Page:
William Je, founder and CEO of British Virgin Islands-based Hamilton Investment Management, a global fund manager, discusses the regulation of crypto markets and plans to levy more corporation tax from sovereign wealth funds.
The cryptoasset market must be more tightly regulated in light of rising volatility, as seen in the gyrations in prices, the chief executive of Hamilton Investment Management said this week
Talking exclusively to WealthBriefing, William Je, a fund manager for over 30 years, and well known in Hong Kong business circles, said cryptos are high-risk assets. One reason why the market is so volatile is because regulations are not clear, he said. To illustrate that point, the Bank of England also recently called for enhanced regulation to mitigate against potential risks. Meanwhile, the EU has agreed on regulation for crypto assets which will come into force at the end of 2023.
Je said different rules governing the crypto market are scattered across member states and jurisdictions which is confusing. In the UK, for instance, it takes about two years to apply for licences, which is much longer than other countries such as Liechtenstein, he explained. “France and Spain are also catching up,” he added.
The UK government has said that it wants to be more active in technology and the crypto market but it needs to do more, he stressed. He believes that there needs to be a new UK regulatory authority to focus on the crypto market. He also believes that clearer, more consistent rules are needed worldwide, with the introduction of a global crypto regulatory framework.
Je sees a positive future for the crypto market, saying that it will be used daily for trading purposes, complimenting national currencies.
Market events have made headlines. For example, in May, the Group of Seven major industrialised nations has endorsed global moves to examine whether the rise of crypto-assets such as bitcoin pose a threat to the financial system, commenting in the wake of dramatic falls in some entities. In the already-febrile atmosphere of global markets, roiled by worries about rising inflation, supply-chain disruptions and a return to higher interest rates, the wider cryptocurrency market has suffered. Prices of bitcoin, for example, have fallen. Two main stablecoins from the crypto project Terra collapsed with some calling the incident a Ponzi scheme. Terra dollar's sister token Luna fell dramatically. UST lost its dollar peg when millions of investors sought to cash in on their tokens at the same time. Investors learned that the UST reserve mechanism was flawed – UST is an algorithmic stablecoin, backed by its sister asset Luna.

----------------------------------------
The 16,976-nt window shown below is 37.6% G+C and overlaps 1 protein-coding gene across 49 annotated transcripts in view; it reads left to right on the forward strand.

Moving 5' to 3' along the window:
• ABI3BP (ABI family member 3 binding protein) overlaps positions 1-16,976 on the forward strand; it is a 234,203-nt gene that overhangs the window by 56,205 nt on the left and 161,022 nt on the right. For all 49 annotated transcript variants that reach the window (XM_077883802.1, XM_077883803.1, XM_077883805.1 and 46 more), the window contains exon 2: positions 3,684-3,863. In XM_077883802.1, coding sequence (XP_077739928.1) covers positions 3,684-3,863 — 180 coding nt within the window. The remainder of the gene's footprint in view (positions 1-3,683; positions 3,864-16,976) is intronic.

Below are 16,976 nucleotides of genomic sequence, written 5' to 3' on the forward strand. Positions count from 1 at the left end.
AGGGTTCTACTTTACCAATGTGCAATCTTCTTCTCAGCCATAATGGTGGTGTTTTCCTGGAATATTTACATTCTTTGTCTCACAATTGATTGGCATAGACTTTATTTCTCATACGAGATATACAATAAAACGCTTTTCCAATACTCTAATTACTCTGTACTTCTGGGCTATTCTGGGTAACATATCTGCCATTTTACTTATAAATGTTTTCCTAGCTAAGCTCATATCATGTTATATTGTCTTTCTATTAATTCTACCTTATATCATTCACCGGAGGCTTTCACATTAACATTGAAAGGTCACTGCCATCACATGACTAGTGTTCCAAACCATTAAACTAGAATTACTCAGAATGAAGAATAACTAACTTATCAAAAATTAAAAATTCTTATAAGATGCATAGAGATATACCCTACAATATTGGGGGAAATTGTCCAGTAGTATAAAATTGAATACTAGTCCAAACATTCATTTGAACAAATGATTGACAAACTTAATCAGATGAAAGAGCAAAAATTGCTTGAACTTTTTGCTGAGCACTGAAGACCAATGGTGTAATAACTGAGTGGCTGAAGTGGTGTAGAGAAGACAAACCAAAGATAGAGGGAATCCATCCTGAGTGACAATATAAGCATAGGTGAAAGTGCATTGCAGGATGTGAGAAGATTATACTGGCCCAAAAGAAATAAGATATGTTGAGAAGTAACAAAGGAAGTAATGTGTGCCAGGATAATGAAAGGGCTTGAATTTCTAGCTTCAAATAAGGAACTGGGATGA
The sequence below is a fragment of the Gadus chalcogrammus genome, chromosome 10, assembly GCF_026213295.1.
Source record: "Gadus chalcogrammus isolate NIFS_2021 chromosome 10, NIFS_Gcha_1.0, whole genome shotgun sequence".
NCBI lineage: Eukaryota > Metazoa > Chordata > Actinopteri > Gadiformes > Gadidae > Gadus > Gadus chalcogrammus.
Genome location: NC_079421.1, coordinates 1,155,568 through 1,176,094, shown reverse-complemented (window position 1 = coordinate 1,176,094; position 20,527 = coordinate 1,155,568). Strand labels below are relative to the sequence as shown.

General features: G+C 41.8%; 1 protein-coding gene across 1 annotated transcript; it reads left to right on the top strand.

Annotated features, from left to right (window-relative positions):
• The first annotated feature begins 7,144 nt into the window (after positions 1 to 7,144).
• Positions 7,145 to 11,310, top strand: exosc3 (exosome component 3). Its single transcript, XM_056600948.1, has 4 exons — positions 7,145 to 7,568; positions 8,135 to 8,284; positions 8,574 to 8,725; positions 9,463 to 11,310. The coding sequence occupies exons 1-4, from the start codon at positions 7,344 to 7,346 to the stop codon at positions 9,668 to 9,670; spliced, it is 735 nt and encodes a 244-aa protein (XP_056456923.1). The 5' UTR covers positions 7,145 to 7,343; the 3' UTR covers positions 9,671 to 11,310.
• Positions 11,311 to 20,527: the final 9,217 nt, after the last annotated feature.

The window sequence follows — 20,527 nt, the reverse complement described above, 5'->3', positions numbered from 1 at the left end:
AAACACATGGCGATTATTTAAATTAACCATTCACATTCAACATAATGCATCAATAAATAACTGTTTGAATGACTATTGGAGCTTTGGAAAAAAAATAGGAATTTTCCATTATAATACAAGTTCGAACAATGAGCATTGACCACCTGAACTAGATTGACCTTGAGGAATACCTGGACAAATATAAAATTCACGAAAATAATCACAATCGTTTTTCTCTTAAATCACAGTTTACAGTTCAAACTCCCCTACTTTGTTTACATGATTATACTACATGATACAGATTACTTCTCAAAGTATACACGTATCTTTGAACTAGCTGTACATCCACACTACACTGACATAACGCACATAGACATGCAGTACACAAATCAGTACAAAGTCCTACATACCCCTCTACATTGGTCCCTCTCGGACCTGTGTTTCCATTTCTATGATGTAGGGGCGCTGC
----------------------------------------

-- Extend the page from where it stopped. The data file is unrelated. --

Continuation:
As markets recover globally from the pandemic, he also said that recent plans from the UK Treasury to levy more corporation tax from sovereign wealth funds would have an adverse impact on the number of deals taking place. Now is not the time to impose a tax, he stressed, especially with recession looming.
Under the move, which was outlined in a consultation this month, the UK government has suggested making sovereign wealth funds pay corporation tax on property and commercial enterprises. But some tax experts believe that this could reduce foreign investment in Britain.
Je’s portfolio includes private equity investments in licensed banks, crypto exchange, payment systems, fintech and blockchain companies, social media projects, and multi-strategy algorithmic trading funds.
Je is also founder of Himalaya Exchange, a global digital exchange with a full ecosystem including a blockchain payment app, a stable coin and a trading coin.